Liam will officially be making his onscreen debut starring in the new and highly anticipated drama series Streams Flow From a River, following a dysfunctional Chinese Canadian family, who when trapped by a freak snowstorm in their rural albertan hometown, are forced to confront the events of a decade prior that tore them all apart. The series will make its premiere on April 1st, 2023, on Super Channel.
Liam’s work transcends mediums in the pursuit of art as a means for social protest. He is currently developing the script for a project exploring the collision of hyper-masculinity in asian canadian men by their heritage cultures and their emasculation in the west.
When did you start to get interested in acting?
I didn’t grow up watching movies and actually, I have yet to see many of the so-called classics. But I remember watching Parasite dir. by Bong Joon-ho at a time when I was still in school and beginning to question whether that path was going to be enough.
There was this revelation that so much of what I cared about at the time and so much of what I knew to be true about myself, could be combined in a singular medium. I think for the first time in a long time, I allowed myself to dream in a vacuum. Throw away everything that anyone has ever told me to be. Throw away everything that I have told myself I have to be. And what’s left? A kid who wants to tell stories. A kid with a voice who wants to be seen.
If you were an advertisement, what would your slogan be?
I think one of the greatest challenges in this industry is engaging with the industry itself; as this gigantic machination that eats you up and spits you out on the other side. So I don’t know if it’s a slogan per se, but my advice would be to remember that you have agency. You have choice. You are ultimately in control, even though that’s often easy to forget.
Which part do you enjoy the most about acting?
I would like to say that I enjoy the process. I mean, you have to enjoy the process. Everything else is just noise.
Most artists say that through their art they learn more about themselves, heal. In which aspects has your art helped you?
I’ve given myself an opportunity to define and redefine who I am, many times over; to initially wrestle myself into an assurance of my identity as an artist and then to learn how to love all of the versions of myself that follow.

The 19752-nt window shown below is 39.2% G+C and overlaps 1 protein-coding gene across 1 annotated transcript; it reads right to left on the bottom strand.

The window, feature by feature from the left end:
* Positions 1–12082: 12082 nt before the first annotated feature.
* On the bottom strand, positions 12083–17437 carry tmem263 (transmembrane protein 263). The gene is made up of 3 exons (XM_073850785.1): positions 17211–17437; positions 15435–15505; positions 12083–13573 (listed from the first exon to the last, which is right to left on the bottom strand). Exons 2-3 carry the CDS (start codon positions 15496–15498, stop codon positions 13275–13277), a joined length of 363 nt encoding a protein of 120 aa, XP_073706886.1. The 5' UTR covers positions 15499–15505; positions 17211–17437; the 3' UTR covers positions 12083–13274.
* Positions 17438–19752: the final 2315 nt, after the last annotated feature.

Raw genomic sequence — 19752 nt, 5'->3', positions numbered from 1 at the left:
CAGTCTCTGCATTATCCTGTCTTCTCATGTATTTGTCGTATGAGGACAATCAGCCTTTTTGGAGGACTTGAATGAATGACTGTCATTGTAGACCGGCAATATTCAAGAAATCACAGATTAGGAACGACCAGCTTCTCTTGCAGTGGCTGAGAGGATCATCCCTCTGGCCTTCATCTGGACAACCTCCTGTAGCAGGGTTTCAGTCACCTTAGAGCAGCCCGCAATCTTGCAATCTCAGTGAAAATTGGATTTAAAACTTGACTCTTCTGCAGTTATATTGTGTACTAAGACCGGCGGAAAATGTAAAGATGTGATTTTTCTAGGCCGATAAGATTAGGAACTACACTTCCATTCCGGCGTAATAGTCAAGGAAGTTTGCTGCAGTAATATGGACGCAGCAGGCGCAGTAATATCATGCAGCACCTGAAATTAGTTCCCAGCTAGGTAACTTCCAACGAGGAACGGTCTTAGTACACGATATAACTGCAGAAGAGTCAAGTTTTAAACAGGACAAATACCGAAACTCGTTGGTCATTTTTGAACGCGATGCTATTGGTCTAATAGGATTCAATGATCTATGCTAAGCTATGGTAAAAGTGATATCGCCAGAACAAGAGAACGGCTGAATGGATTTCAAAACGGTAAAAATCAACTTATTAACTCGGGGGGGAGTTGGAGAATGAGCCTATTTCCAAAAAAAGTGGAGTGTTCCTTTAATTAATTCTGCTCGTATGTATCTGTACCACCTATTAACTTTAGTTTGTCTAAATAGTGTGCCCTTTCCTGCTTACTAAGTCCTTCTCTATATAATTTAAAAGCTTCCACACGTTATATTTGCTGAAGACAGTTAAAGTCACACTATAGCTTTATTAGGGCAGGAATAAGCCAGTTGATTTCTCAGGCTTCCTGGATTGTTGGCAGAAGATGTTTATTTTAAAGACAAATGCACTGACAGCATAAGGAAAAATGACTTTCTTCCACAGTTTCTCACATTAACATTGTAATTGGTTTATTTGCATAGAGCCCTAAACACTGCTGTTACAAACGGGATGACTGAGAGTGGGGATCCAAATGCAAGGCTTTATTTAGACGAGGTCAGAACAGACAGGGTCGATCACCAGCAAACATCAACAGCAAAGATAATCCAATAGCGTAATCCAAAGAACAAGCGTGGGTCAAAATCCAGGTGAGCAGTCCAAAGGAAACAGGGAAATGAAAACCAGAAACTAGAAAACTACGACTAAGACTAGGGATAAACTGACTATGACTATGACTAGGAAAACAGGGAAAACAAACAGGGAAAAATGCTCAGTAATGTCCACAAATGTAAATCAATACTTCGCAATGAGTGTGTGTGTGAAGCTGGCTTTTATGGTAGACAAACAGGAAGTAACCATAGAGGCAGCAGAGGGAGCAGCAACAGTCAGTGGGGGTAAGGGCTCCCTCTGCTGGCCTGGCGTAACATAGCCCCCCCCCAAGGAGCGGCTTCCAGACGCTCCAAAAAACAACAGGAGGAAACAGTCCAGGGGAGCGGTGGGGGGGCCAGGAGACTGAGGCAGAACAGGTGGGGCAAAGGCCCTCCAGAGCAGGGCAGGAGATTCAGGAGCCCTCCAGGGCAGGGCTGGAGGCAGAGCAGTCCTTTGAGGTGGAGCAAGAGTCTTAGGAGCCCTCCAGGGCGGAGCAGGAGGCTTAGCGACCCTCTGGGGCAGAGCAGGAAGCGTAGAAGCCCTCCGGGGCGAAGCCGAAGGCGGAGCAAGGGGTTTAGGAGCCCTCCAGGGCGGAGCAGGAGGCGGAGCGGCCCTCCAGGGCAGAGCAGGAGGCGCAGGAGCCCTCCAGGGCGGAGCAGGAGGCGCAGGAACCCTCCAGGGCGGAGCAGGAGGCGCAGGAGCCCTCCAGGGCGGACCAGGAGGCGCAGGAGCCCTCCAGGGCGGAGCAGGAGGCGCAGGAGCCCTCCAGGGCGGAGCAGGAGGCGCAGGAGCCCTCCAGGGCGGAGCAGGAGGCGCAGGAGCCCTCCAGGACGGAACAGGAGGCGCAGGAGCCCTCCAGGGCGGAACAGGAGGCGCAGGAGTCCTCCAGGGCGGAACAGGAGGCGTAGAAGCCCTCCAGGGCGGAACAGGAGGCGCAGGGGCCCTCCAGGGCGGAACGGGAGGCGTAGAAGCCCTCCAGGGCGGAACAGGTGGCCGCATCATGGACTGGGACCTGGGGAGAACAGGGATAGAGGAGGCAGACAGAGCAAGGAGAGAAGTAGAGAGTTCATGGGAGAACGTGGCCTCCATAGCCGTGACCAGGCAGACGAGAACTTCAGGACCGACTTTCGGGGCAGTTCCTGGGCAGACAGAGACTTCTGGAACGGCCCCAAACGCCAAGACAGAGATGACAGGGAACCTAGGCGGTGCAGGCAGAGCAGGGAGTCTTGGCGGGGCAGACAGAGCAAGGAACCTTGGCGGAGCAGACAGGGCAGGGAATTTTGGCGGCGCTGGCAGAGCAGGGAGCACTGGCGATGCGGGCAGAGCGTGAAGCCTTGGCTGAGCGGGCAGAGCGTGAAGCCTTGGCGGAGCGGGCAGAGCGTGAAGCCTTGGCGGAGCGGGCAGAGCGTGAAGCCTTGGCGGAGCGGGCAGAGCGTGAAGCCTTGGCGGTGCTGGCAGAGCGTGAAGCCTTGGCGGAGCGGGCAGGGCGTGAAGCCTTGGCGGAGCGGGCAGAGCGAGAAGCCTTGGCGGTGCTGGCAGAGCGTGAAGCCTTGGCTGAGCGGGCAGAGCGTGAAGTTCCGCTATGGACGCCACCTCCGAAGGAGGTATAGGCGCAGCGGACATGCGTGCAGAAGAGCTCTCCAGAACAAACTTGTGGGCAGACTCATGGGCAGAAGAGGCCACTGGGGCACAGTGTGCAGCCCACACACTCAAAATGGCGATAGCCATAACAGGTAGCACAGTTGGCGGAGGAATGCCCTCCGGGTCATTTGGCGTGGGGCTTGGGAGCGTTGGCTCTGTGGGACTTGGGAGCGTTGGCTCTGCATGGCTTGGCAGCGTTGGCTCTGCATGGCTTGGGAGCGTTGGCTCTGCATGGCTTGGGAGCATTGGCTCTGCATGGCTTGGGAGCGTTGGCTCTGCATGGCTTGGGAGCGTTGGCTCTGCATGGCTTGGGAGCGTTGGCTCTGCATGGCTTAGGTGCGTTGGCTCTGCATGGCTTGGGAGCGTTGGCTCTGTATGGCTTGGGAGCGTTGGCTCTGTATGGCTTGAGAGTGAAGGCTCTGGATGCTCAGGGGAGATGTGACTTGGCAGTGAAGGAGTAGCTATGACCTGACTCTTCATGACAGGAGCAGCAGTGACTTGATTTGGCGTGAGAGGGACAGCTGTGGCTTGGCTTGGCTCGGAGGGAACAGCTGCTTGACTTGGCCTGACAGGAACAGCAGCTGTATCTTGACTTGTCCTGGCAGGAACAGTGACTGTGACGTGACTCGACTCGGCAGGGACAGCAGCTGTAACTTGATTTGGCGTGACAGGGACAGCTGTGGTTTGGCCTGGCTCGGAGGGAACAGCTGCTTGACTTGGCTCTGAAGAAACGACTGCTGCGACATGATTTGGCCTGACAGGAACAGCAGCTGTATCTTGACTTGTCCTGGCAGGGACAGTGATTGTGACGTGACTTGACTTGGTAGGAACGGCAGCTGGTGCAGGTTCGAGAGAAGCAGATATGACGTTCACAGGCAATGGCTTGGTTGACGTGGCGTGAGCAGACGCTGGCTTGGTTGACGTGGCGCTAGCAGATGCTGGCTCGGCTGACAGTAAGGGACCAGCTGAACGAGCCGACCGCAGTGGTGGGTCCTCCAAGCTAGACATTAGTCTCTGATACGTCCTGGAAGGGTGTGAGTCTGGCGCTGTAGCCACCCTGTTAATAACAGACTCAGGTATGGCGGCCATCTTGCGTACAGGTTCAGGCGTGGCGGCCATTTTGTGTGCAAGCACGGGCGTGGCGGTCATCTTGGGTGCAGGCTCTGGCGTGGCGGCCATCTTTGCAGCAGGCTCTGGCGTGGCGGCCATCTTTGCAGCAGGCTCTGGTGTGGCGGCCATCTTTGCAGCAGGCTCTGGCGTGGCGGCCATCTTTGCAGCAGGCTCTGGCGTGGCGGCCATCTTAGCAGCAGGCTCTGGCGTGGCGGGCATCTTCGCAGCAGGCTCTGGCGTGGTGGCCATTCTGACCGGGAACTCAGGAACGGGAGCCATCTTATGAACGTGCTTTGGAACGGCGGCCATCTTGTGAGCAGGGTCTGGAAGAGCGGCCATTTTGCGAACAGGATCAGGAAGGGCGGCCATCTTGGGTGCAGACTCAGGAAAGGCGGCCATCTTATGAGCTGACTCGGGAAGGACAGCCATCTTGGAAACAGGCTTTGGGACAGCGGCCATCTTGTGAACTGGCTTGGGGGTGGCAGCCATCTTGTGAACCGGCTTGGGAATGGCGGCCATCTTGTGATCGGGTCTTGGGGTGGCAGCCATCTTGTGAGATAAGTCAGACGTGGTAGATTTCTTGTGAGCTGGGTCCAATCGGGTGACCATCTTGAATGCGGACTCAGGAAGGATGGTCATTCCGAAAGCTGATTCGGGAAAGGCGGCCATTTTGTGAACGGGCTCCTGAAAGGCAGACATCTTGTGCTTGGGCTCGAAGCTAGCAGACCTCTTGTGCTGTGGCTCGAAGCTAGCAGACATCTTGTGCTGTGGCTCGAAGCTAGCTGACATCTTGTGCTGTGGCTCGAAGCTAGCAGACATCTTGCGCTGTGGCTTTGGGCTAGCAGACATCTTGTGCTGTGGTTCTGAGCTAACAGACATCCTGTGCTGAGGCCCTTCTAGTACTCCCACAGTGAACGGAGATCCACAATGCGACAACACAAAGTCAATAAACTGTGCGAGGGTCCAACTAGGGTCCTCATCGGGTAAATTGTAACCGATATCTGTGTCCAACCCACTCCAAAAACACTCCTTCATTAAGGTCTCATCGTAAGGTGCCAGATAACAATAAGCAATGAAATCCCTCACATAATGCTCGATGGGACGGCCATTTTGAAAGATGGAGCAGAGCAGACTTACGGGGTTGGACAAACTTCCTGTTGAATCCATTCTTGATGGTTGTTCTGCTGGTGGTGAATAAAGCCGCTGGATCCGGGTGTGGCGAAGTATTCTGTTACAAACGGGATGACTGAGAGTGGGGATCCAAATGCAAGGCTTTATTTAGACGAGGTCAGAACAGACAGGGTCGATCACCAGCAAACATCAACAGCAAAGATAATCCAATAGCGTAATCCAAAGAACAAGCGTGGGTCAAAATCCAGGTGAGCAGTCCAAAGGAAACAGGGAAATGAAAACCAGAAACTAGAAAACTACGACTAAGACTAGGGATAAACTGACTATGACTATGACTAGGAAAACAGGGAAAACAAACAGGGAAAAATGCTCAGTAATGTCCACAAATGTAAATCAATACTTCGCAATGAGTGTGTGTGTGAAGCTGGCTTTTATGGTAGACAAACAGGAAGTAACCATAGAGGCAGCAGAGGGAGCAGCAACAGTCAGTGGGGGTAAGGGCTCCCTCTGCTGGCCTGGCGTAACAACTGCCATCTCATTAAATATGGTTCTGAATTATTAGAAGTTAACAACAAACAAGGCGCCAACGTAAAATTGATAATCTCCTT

What does your art mean to you?
There’s a really illuminating passage in Stay True by Hua Hsu that, even out-of-context, evokes everything that I’m hoping to explore in my art right now.
She was asking, what is history? Do you see yourself in it? Where did you find your models for being in the world? How did you learn about love and honor and pity and pride and compassion and sacrifice? She was looking for turning points. Maybe a feeling, an attitude toward life, a fondness for certain timbres of laughter, the angle of your head as you listened —all the imperceptible qualities that were passed on through lineage. The shape and size of dreams.
Who are your idols?
I don’t have idols but I do have people that I want to honour with my work. One of those people is my mom. Another one of those people is my younger self. I think of that kid who often questioned his place in the world. I want to tell him that there will come a day when all of it will start to make sense.
If you weren’t acting or performing, what would you be doing?
I would probably move off-the-grid. Maybe start an apiary?
Do you consider that nowadays there are more or less opportunities for new actors? Why?
It’s complicated. I think there are more opportunities now for actors who look like me. I’m grateful for all of those who came before me, who helped to carve out space for our community. But we’re not done yet. Not even close. It still feels like we’re given a certain permission, an allowance of opportunities. I won’t settle for that. We shouldn’t have to.
What would your idyllic life as an artist be like?
Definitely among the bees.
Tell us about your upcoming projects.
Streams Flow From a River is set to premiere on Super Channel on April 1, 2023. It is an extraordinary privilege to share in a story that is so personal, yet so universal in its examination of generational trauma and the toils of the immigrant. For my character Henry, it is a journey of personal identity within the context of a child’s unwritten obligation to family. He embodies a lifetime of shame, a guilt that is magnified by the specificity of his cultural upbringing, and ultimately, the resolve to seek out love on his own terms. In all this, I found comfort in our shared story, a friend for a time. I hope he can be the same for others.
I’m also in the early stages of development for a project exploring the collision of hyper-masculinity instilled in Asian American men by their heritage cultures and their emasculation in the West. I’m not sure when I’ll be able to sit down and return to the script but it’s something that I’m very eager to share with the world when the time comes.
Do you want to know more? You can find some projects below.